### d. Latitude dependence

Latitude is anticipated to be a determining factor in the structure function slope and amplitude, because the Rossby deformation radius rapidly decreases with increasing latitude (see, e.g., Chelton et al. 1998). In extending the analysis of structure functions to latitudinal contrasts, however, it is clear that particular attention should be paid to heterogeneity. In particular, the great contrasts in salinity variance between oceanic basins seen in Fig. 11 lead us to focus our analysis on an individual basin (the Atlantic is chosen below). Slopes near ⅔ are consistently found, yet again, in each basin (Fig. 11). But variances differ by an order of magnitude near the surface, and even more at depth, between the Atlantic and Pacific. It is particularly striking that the deep North Atlantic shows as much salinity variance as the near-surface Pacific—a point further discussed below. Based on Fig. 11, we make no attempt at estimating global mean or even global zonal mean structure functions. Here we focus on North Atlantic zonal means (Figs. 12–15), which could be more meaningful.

Within the Atlantic itself, there is a marked asymmetry in isobaric salinity variance between the northern and southern midlatitudes (Fig. 11). This meridional asymmetry is quite clear in deep isopycnic variance (Fig. 12) and in deep isobaric variance (Fig. 13). It may reflect deep convection and deep water formation injecting salinity variability to depth, as proposed by Yeager and Large (2007). In their theory, seasonal injections of spice (i.e., density compensated variability in both temperature and salinity) in the North Atlantic increase the salinity variability on outcropping density surfaces, and this added variability is then subducted and transported southward by the meridional overturning circulation. This theory is supported by the continuous southward decrease in observed salinity variance shown in Figs. 12 and 13. Another noteworthy, statistically significant result is that low latitudes show a maximum in isobaric salinity variance near the surface (Fig. 15), possibly because of fast planetary waves propagating through a highly stratified upper ocean, and minima at midlatitudes, which may characterize the quieter interior of subtropical gyres. This behavior is qualitatively, and significantly, different from the case of 1000 m and the two isopycnal cases (Figs. 12–14). Comparisons between these surface data (Figs. 14, 15) and tow-yos or the Prediction and Research Moored Array in the Atlantic (PIRATA) array would be interesting, but there are no comparable data to compare to the deep Argo data (Figs. 12, 13).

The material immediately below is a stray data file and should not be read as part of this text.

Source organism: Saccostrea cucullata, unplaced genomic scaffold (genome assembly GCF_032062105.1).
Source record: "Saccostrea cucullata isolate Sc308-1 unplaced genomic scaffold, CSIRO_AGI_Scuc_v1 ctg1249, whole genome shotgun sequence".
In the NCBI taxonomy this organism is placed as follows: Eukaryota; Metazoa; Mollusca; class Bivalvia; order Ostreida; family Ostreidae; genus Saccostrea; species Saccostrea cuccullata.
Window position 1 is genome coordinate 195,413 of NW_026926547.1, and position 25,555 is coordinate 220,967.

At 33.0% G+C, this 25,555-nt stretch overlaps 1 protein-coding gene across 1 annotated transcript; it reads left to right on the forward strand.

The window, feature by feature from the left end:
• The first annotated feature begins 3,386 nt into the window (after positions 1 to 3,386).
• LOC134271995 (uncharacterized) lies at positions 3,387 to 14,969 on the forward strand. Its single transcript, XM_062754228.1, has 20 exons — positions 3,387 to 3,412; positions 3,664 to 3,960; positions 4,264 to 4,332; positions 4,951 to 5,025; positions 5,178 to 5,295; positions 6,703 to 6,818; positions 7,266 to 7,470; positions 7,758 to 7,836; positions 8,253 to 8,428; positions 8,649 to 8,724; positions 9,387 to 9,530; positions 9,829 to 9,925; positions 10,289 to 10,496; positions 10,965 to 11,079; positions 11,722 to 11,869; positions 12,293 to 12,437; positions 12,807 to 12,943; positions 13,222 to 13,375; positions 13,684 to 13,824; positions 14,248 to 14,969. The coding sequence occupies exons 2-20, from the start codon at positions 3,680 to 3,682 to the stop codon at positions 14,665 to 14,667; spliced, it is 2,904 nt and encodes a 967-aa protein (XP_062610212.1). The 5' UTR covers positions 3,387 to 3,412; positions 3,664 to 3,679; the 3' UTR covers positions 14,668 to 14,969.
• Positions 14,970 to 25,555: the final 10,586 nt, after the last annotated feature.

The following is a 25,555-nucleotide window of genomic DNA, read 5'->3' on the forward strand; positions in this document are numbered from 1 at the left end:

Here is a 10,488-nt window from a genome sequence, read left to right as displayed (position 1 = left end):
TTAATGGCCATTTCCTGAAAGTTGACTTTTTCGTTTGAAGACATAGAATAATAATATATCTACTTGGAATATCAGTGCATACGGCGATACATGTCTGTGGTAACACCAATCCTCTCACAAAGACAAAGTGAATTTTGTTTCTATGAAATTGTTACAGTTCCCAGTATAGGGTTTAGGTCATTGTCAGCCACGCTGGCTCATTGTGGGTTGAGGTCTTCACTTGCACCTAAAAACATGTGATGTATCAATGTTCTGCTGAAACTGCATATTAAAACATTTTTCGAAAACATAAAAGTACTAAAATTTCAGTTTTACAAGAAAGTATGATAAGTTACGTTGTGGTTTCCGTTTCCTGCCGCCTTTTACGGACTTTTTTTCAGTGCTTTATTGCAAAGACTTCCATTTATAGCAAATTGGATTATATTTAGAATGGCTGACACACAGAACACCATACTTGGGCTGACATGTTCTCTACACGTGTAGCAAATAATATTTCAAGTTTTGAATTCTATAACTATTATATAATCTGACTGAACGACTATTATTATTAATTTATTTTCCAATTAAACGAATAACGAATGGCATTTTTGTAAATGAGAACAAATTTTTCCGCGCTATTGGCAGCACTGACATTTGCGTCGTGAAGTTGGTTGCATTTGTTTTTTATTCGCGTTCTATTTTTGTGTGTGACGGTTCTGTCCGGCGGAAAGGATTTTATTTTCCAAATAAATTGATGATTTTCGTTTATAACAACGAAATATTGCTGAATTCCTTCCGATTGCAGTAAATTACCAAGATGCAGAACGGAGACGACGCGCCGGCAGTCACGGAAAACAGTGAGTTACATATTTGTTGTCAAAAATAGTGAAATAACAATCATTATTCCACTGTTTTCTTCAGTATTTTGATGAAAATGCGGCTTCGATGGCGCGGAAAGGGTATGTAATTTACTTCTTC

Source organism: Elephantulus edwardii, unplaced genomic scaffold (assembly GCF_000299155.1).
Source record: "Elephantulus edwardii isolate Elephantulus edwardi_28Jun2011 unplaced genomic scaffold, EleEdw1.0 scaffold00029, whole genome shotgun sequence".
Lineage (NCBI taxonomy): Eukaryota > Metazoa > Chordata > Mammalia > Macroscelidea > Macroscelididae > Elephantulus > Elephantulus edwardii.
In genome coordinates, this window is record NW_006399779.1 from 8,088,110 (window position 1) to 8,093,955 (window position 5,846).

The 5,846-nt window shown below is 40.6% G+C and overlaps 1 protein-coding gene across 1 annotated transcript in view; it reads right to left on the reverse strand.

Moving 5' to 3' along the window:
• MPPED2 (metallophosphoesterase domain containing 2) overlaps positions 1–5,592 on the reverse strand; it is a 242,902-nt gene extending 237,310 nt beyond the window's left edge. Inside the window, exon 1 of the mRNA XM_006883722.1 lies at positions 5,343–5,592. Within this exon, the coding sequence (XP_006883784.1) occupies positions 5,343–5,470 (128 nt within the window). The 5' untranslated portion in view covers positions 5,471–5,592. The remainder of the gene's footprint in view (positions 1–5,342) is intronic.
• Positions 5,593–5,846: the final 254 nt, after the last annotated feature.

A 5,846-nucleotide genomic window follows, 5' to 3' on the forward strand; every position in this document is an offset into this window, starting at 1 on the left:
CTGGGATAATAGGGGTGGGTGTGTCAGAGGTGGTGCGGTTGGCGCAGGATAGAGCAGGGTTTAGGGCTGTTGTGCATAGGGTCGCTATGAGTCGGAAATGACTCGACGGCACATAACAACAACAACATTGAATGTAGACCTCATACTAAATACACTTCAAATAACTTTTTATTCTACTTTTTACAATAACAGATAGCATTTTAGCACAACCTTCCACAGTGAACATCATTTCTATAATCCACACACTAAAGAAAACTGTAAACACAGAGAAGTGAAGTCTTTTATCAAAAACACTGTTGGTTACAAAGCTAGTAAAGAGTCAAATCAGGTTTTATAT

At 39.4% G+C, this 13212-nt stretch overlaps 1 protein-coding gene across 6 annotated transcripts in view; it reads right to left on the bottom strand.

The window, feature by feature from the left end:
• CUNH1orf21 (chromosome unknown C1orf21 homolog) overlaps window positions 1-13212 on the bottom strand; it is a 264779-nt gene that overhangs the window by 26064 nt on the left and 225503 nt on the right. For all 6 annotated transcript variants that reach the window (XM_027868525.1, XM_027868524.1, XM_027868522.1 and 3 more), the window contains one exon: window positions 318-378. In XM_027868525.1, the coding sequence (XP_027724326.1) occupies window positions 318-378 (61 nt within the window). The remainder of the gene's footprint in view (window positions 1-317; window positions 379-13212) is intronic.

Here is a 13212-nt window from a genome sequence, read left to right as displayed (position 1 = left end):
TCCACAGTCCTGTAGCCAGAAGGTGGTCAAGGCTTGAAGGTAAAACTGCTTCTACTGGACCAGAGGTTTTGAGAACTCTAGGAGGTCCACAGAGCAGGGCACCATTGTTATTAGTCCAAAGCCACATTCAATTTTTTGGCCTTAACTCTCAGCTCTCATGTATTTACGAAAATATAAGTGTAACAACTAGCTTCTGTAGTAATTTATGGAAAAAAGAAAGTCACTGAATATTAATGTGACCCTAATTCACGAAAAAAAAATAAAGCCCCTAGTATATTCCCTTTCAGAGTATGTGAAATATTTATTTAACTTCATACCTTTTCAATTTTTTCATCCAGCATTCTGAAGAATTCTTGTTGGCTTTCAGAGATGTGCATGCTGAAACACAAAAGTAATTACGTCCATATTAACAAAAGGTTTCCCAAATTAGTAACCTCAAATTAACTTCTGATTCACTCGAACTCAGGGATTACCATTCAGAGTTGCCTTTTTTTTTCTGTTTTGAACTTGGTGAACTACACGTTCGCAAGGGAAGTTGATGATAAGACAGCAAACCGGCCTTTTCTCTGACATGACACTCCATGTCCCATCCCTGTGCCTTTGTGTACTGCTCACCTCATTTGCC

At most latitudes, structure functions in Figs. 12–15 show positive slopes, with 90% confidence and bootstrap-estimated means that are often near ⅔. Thus, the proposition that this behavior is near universal is further supported by Figs. 12–15. It is unclear whether the one counterexample seen in Fig. 12 is of physical origin or an artifact of the still-limited data collection. Bootstrap mean slopes show signs of meridional asymmetry—hints of slightly steeper slopes in the Northern Hemisphere, and maybe of tropical slope minima. However, these slope differences are small and far from being statistically significant, which again leads to the conclusion that further accumulation of Argo data is needed to challenge the proposed null hypothesis.

## 4. Conclusions

This first application of structure function techniques to Argo data gives physically meaningful results. The 90% confidence intervals estimated by bootstrapping show that there is both regional and depth dependence of the structure functions. The majority of the estimates discussed here have a slope near ⅔ on average (the equivalent of a *k*^{−5/3} tracer spectrum) in an inertial range between 10 and 100 km that varies with location, and slope shows little dependence on depth. Many aspects of the method should be reevaluated (homogeneity, isotropy, simultaneity, noise handling, potential biases, mean handling, etc.), but a map of slopes from Argo, as is done for sea surface height spectra in Xu and Fu (2012), will be possible in the near future. Unlike Xu and Fu (2012), the Argo-based map will vary with depth as the estimates do here (Figs. 12–15). This work provides a first step in that direction. The scale of the bend point—if it indeed signifies the largest scale of coherent variability—is also a potentially useful measure. Estimates of eddy scales (e.g., Tulloch et al. 2011) rarely use in situ data, as the data volume required is enormous. These scales can be read off of Figs. 12a, 13a, 14a, and 15a as the *s* value for each latitude where all larger values are of similar magnitude. Roughly, this scale is 100 km, but latitudinal and depth variations are indicated (although noisily). The structure function of Argo offers a potentially inexpensive estimate of these scales.